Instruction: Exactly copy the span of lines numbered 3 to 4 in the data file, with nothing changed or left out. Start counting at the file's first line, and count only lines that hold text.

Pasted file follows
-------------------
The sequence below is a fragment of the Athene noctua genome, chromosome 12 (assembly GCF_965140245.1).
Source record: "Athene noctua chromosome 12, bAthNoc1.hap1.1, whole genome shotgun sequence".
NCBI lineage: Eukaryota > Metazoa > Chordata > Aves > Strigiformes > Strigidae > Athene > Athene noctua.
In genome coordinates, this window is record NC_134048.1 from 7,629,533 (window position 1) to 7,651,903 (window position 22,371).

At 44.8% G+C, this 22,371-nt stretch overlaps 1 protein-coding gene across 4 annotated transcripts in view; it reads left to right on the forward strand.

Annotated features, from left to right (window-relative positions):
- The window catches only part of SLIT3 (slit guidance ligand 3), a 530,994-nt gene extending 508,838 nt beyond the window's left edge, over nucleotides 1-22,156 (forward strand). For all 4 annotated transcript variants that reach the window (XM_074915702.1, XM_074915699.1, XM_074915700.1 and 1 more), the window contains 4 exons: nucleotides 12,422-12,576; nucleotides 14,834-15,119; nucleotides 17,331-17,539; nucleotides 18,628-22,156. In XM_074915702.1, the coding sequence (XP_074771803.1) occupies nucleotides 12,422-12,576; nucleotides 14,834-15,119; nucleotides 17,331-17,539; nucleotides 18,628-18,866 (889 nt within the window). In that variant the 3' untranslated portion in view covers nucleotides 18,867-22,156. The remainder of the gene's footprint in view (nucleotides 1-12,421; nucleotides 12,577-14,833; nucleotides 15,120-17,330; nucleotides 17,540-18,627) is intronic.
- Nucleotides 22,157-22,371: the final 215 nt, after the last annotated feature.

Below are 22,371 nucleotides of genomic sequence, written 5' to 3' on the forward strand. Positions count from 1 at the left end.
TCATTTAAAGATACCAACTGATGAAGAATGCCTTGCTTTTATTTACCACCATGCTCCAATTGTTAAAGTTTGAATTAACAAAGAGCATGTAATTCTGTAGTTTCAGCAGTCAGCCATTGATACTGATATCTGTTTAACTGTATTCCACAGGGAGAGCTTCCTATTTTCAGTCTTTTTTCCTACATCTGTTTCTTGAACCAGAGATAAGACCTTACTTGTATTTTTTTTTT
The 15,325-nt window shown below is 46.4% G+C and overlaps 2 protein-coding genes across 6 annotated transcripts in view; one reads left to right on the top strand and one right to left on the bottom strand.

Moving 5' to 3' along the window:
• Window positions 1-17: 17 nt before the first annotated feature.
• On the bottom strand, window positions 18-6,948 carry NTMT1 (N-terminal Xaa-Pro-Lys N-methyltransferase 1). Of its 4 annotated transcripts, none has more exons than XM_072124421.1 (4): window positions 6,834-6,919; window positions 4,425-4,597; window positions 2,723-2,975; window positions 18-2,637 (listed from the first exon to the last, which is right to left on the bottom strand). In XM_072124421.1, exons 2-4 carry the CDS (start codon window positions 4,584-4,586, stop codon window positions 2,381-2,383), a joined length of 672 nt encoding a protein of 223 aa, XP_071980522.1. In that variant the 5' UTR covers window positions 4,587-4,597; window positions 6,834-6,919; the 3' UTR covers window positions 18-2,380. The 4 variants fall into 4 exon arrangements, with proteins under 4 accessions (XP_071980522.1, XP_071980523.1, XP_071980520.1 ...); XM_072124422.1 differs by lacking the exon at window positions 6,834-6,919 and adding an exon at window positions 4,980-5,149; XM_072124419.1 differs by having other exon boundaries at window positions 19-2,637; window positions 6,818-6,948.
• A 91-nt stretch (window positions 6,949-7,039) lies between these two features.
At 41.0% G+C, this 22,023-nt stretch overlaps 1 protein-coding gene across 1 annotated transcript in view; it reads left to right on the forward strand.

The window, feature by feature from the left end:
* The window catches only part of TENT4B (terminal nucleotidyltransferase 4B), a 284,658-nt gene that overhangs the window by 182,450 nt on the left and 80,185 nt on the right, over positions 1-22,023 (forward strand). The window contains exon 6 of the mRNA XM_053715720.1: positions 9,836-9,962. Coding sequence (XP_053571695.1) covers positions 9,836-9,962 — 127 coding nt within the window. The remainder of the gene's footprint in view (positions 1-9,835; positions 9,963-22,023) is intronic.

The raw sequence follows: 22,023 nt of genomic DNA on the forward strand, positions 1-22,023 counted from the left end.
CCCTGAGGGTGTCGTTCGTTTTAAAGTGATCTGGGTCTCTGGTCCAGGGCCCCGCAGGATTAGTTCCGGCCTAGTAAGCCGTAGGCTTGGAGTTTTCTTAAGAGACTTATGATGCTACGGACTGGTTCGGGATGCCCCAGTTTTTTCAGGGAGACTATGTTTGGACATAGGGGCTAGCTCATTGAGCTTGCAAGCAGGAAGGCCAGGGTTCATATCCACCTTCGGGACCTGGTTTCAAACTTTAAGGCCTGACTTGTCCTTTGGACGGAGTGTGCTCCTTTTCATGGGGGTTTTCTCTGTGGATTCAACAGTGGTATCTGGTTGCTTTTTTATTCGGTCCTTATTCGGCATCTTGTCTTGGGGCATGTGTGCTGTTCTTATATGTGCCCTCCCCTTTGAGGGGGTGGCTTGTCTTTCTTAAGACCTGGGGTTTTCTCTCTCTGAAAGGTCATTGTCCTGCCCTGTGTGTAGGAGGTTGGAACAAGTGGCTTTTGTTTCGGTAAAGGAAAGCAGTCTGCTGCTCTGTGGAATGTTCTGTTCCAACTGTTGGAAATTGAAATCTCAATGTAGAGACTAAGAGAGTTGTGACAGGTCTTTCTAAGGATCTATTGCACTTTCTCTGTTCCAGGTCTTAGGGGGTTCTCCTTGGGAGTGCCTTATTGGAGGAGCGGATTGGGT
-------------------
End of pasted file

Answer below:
NCBI lineage: Eukaryota > Metazoa > Chordata > Aves > Strigiformes > Strigidae > Athene > Athene noctua.
In genome coordinates, this window is record NC_134048.1 from 7,629,533 (window position 1) to 7,651,903 (window position 22,371).